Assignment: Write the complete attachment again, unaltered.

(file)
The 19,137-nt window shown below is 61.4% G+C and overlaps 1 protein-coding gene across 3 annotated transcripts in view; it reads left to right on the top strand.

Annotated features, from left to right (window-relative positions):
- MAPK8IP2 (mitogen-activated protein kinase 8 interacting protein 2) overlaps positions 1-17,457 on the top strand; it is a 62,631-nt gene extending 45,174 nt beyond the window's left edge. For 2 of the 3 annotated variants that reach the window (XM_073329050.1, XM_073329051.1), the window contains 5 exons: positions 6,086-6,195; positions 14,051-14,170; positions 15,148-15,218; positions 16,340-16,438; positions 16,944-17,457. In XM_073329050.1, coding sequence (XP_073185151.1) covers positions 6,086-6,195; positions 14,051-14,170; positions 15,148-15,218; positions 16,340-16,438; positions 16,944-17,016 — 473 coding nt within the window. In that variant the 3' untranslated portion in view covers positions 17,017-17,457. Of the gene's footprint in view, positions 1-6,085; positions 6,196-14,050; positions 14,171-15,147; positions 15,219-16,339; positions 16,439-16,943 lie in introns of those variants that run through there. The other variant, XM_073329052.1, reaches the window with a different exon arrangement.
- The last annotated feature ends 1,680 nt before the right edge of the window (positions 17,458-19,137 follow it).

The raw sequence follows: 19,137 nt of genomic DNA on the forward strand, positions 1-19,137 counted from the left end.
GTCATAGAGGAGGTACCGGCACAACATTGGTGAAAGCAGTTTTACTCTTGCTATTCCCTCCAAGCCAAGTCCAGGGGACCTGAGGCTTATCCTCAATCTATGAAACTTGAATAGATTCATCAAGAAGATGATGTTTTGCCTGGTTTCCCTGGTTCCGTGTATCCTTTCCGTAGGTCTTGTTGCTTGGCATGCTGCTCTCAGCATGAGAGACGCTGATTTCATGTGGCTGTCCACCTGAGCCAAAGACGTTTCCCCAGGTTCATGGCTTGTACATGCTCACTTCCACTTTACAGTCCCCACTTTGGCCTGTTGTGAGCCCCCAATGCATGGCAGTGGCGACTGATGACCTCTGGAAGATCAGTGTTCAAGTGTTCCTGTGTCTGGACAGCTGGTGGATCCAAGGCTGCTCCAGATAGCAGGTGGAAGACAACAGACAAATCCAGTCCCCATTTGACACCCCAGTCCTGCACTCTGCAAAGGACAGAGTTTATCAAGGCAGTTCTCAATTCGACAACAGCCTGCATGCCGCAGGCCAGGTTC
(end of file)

The 19,137-nt window shown below is 61.4% G+C and overlaps 1 protein-coding gene across 3 annotated transcripts in view; it reads left to right on the top strand.

Annotated features, from left to right (window-relative positions):
- MAPK8IP2 (mitogen-activated protein kinase 8 interacting protein 2) overlaps positions 1-17,457 on the top strand; it is a 62,631-nt gene extending 45,174 nt beyond the window's left edge. For 2 of the 3 annotated variants that reach the window (XM_073329050.1, XM_073329051.1), the window contains 5 exons: positions 6,086-6,195; positions 14,051-14,170; positions 15,148-15,218; positions 16,340-16,438; positions 16,944-17,457. In XM_073329050.1, coding sequence (XP_073185151.1) covers positions 6,086-6,195; positions 14,051-14,170; positions 15,148-15,218; positions 16,340-16,438; positions 16,944-17,016 — 473 coding nt within the window. In that variant the 3' untranslated portion in view covers positions 17,017-17,457. Of the gene's footprint in view, positions 1-6,085; positions 6,196-14,050; positions 14,171-15,147; positions 15,219-16,339; positions 16,439-16,943 lie in introns of those variants that run through there. The other variant, XM_073329052.1, reaches the window with a different exon arrangement.
- The last annotated feature ends 1,680 nt before the right edge of the window (positions 17,458-19,137 follow it).

The raw sequence follows: 19,137 nt of genomic DNA on the forward strand, positions 1-19,137 counted from the left end.
GTCATAGAGGAGGTACCGGCACAACATTGGTGAAAGCAGTTTTACTCTTGCTATTCCCTCCAAGCCAAGTCCAGGGGACCTGAGGCTTATCCTCAATCTATGAAACTTGAATAGATTCATCAAGAAGATGATGTTTTGCCTGGTTTCCCTGGTTCCGTGTATCCTTTCCGTAGGTCTTGTTGCTTGGCATGCTGCTCTCAGCATGAGAGACGCTGATTTCATGTGGCTGTCCACCTGAGCCAAAGACGTTTCCCCAGGTTCATGGCTTGTACATGCTCACTTCCACTTTACAGTCCCCACTTTGGCCTGTTGTGAGCCCCCAATGCATGGCAGTGGCGACTGATGACCTCTGGAAGATCAGTGTTCAAGTGTTCCTGTGTCTGGACAGCTGGTGGATCCAAGGCTGCTCCAGATAGCAGGTGGAAGACAACAGACAAATCCAGTCCCCATTTGACACCCCAGTCCTGCACTCTGCAAAGGACAGAGTTTATCAAGGCAGTTCTCAATTCGACAACAGCCTGCATGCCGCAGGCCAGGTTC